Some little time after these events, Bounderby sits at his dining room table, beneath his portrait, stewing. He is angry that Mrs. Sparsit has so far overreached herself as to meddle in his affairs and expose him to public ridicule, and he has made up his mind to fire her. Which, after some unpleasant words, he does. Standing in front of the fire, Mr. Bounderby thinks forward to the future.
That future holds, the narrator tells us, for Mrs. Sparsit a descent into pinched living with the unspeakable Mrs. Scadgers; for Bitzer, his hoped for promotion; for Bounderby, continuing prosperity, until in five year’s time his sudden death, of a fit, on a Coketown street. For Mr. Gradgrind, it holds attempts to make his facts and figures serve Faith, Hope and Charity, and the consequent contempt of all his old political associates. For Rachael, it holds more work, cheerfully undertaken, and continuing care of a degraded, drunken woman (Stephen’s wife) who can sometimes be seen in her company. For Tom it contains remorse and grief, and, in the course of a long voyage back to England, illness and death with his sister’s name on his lips. For Sissy, it contains marriage and happy children. Not so for Louisa. For her the future holds a life-long dedication to learning about and understanding her “humbler fellow-creatures,” and beautifying, as best she knows how, with “imaginative graces and delights” their lives of “machinery and reality.”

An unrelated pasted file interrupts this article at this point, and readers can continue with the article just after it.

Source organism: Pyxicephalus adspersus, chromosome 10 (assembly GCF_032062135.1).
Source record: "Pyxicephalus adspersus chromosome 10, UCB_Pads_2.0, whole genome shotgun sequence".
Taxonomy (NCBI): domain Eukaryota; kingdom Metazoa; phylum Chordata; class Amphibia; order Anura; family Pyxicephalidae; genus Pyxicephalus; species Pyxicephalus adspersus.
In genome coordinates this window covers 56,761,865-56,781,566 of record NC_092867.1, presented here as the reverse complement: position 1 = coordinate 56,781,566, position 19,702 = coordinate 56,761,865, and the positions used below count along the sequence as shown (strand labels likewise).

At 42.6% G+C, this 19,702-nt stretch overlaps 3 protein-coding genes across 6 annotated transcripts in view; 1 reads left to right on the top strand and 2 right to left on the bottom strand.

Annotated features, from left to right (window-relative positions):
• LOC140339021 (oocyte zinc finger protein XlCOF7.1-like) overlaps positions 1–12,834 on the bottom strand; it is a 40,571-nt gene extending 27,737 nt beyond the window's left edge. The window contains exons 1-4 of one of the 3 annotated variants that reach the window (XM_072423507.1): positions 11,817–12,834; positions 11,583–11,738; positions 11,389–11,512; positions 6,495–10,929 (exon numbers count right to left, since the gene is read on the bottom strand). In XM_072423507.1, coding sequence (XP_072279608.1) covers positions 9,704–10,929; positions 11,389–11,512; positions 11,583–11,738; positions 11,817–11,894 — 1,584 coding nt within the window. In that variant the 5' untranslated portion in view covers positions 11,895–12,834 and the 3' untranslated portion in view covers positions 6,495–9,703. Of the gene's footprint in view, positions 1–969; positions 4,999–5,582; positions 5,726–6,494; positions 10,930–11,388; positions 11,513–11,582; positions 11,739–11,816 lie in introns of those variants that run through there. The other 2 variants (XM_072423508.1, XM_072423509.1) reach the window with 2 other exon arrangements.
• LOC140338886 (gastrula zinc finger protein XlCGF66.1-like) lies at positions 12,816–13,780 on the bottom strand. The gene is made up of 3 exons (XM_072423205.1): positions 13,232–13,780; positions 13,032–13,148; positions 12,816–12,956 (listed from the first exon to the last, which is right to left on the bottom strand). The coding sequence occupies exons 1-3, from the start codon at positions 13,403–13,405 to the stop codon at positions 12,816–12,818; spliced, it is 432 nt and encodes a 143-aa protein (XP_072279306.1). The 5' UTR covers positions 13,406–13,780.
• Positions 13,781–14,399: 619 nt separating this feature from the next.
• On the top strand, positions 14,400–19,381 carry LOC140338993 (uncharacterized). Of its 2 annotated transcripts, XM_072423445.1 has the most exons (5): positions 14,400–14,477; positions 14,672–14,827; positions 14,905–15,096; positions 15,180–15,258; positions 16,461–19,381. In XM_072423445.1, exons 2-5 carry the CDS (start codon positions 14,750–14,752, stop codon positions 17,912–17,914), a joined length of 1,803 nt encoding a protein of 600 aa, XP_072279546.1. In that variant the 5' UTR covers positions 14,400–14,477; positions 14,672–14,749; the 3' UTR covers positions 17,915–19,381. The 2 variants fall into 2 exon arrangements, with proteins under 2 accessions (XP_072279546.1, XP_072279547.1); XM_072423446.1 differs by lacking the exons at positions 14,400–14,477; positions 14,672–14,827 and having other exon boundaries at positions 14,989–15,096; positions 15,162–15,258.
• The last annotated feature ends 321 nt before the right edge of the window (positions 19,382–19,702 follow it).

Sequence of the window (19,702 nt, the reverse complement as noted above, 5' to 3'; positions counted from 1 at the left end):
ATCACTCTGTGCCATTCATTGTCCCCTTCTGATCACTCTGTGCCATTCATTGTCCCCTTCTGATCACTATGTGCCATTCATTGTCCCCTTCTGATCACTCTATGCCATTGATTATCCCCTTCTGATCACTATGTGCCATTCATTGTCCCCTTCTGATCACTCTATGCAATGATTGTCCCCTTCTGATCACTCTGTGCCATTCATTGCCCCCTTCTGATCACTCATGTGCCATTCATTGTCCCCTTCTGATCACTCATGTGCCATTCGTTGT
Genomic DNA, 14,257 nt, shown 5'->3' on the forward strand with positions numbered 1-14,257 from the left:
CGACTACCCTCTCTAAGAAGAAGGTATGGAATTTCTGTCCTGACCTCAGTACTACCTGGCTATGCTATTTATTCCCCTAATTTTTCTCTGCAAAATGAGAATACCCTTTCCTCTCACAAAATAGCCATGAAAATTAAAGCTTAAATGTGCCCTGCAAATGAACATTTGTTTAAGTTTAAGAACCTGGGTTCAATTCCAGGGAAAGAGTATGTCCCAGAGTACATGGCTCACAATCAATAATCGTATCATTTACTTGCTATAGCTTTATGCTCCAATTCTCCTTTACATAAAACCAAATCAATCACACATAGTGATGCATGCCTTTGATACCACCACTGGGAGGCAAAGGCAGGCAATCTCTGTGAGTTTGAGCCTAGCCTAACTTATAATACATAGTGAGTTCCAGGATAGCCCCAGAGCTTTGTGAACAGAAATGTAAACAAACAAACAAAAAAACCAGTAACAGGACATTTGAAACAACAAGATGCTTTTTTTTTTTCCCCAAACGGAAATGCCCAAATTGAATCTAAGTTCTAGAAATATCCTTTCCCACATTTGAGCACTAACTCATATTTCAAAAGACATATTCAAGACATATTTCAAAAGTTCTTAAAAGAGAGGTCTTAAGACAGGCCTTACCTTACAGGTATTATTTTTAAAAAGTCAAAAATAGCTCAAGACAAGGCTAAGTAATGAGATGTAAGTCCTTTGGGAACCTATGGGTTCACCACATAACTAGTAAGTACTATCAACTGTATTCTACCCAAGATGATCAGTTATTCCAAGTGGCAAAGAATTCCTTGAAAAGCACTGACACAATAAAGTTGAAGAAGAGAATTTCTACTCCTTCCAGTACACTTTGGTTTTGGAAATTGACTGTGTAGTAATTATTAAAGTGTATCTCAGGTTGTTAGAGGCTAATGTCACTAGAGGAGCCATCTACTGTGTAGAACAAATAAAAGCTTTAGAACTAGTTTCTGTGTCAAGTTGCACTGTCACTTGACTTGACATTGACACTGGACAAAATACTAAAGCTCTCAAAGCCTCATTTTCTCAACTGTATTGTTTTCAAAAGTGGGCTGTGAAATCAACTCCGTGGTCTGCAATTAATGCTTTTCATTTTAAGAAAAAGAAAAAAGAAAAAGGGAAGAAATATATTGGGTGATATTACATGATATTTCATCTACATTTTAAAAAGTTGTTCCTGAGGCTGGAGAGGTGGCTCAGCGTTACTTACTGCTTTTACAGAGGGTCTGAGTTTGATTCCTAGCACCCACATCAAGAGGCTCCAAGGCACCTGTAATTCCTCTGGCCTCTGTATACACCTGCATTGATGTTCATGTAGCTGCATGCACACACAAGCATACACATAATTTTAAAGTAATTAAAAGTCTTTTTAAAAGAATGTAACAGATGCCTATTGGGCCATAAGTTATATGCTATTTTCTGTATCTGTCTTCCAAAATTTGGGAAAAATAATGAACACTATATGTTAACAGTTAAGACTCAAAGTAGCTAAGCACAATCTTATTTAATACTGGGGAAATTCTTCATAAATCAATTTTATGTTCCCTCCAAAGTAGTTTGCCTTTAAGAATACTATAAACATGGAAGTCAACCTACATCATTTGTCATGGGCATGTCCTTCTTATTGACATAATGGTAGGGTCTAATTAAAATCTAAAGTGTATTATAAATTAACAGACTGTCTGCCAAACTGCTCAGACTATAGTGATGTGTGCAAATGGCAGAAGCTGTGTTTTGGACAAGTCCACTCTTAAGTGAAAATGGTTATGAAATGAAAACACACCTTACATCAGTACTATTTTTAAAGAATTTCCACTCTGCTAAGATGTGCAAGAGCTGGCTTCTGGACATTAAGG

Everything Bitzer says in his interchange with Mr. Gradgrind he has been taught by the Gradgrind philosophy. In effect he is quoting back to Gradgrind all of Gradgrind’s own arguments. Dickens handles the encounter so as to bring out all its irony. Gradgrind uses the language of entreaty and prayer; Bitzer responds with the language of argument and debate and calculation of motives. Gradgrind appeals to the emotions, to ideas of gratitude and loyalty; Bitzer responds with principles of political economy, with “self-interest.”
The dialogue between Gradgrind and Bitzer is not the only “philosophical” portion of Chapter 8. Toward the end, when Sleary draws Gradgrind aside at the inn, Sleary launches into a characteristically humorous meditation on dogs and then relates the affecting story of Merrylegs, Sissy’s father’s old dog. His point, which is meant to directly counter Bitzer’s “doctrines,” is that there exists, in man and animal alike, a mysterious force of love, “not all Thelf-Interetht after all.”
The “Dip into the Future” that the narrator provides in the final chapter of Hard Times is strikingly unlike the endings of Dickens’ other novels. Of all the characters mentioned, only Sissy’s future, with its promise of children, is of the “happily ever after” variety, and it is barely mentioned. The rest are consigned to varying degrees of unhappiness. Louisa’s fate, which is explicitly contrasted to Sissy’s, will be to engage in some sort of philanthropic endeavor. She will attempt to fulfill that “struggling disposition to believe in a wider and nobler humanity” that all her father’s teachings were not able to eradicate from her heart.